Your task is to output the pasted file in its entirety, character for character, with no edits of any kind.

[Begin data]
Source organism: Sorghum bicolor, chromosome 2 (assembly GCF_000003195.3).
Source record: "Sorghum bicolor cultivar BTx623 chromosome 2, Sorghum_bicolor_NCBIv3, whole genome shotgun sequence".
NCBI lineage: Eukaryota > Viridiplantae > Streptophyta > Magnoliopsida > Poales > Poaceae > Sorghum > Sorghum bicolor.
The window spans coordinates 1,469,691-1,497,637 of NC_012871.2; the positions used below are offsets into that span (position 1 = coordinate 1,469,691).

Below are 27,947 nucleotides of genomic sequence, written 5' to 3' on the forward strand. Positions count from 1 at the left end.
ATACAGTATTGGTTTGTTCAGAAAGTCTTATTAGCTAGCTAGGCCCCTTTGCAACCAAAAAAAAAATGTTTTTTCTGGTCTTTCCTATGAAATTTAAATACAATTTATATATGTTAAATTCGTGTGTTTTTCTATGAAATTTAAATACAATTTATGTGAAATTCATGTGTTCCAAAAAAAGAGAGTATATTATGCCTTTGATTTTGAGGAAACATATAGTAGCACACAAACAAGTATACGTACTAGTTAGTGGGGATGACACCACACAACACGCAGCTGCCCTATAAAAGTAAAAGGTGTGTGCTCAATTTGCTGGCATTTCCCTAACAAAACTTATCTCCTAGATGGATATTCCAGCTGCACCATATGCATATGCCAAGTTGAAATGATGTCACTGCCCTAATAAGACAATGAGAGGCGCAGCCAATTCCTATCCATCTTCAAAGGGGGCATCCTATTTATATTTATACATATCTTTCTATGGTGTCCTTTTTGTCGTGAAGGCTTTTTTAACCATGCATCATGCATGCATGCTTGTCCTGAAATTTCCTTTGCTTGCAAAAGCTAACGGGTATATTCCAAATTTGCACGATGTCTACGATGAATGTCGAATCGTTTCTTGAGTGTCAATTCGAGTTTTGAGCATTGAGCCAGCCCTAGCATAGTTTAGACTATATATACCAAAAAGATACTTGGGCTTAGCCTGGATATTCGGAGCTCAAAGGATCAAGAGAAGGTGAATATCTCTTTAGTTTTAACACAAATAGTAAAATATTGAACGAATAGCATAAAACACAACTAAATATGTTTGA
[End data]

Source organism: Sorghum bicolor, chromosome 2 (assembly GCF_000003195.3).
Source record: "Sorghum bicolor cultivar BTx623 chromosome 2, Sorghum_bicolor_NCBIv3, whole genome shotgun sequence".
NCBI lineage: Eukaryota > Viridiplantae > Streptophyta > Magnoliopsida > Poales > Poaceae > Sorghum > Sorghum bicolor.
The window spans coordinates 1,469,691-1,497,637 of NC_012871.2; the positions used below are offsets into that span (position 1 = coordinate 1,469,691).

Below are 27,947 nucleotides of genomic sequence, written 5' to 3' on the forward strand. Positions count from 1 at the left end.
ATACAGTATTGGTTTGTTCAGAAAGTCTTATTAGCTAGCTAGGCCCCTTTGCAACCAAAAAAAAAATGTTTTTTCTGGTCTTTCCTATGAAATTTAAATACAATTTATATATGTTAAATTCGTGTGTTTTTCTATGAAATTTAAATACAATTTATGTGAAATTCATGTGTTCCAAAAAAAGAGAGTATATTATGCCTTTGATTTTGAGGAAACATATAGTAGCACACAAACAAGTATACGTACTAGTTAGTGGGGATGACACCACACAACACGCAGCTGCCCTATAAAAGTAAAAGGTGTGTGCTCAATTTGCTGGCATTTCCCTAACAAAACTTATCTCCTAGATGGATATTCCAGCTGCACCATATGCATATGCCAAGTTGAAATGATGTCACTGCCCTAATAAGACAATGAGAGGCGCAGCCAATTCCTATCCATCTTCAAAGGGGGCATCCTATTTATATTTATACATATCTTTCTATGGTGTCCTTTTTGTCGTGAAGGCTTTTTTAACCATGCATCATGCATGCATGCTTGTCCTGAAATTTCCTTTGCTTGCAAAAGCTAACGGGTATATTCCAAATTTGCACGATGTCTACGATGAATGTCGAATCGTTTCTTGAGTGTCAATTCGAGTTTTGAGCATTGAGCCAGCCCTAGCATAGTTTAGACTATATATACCAAAAAGATACTTGGGCTTAGCCTGGATATTCGGAGCTCAAAGGATCAAGAGAAGGTGAATATCTCTTTAGTTTTAACACAAATAGTAAAATATTGAACGAATAGCATAAAACACAACTAAATATGTTTGA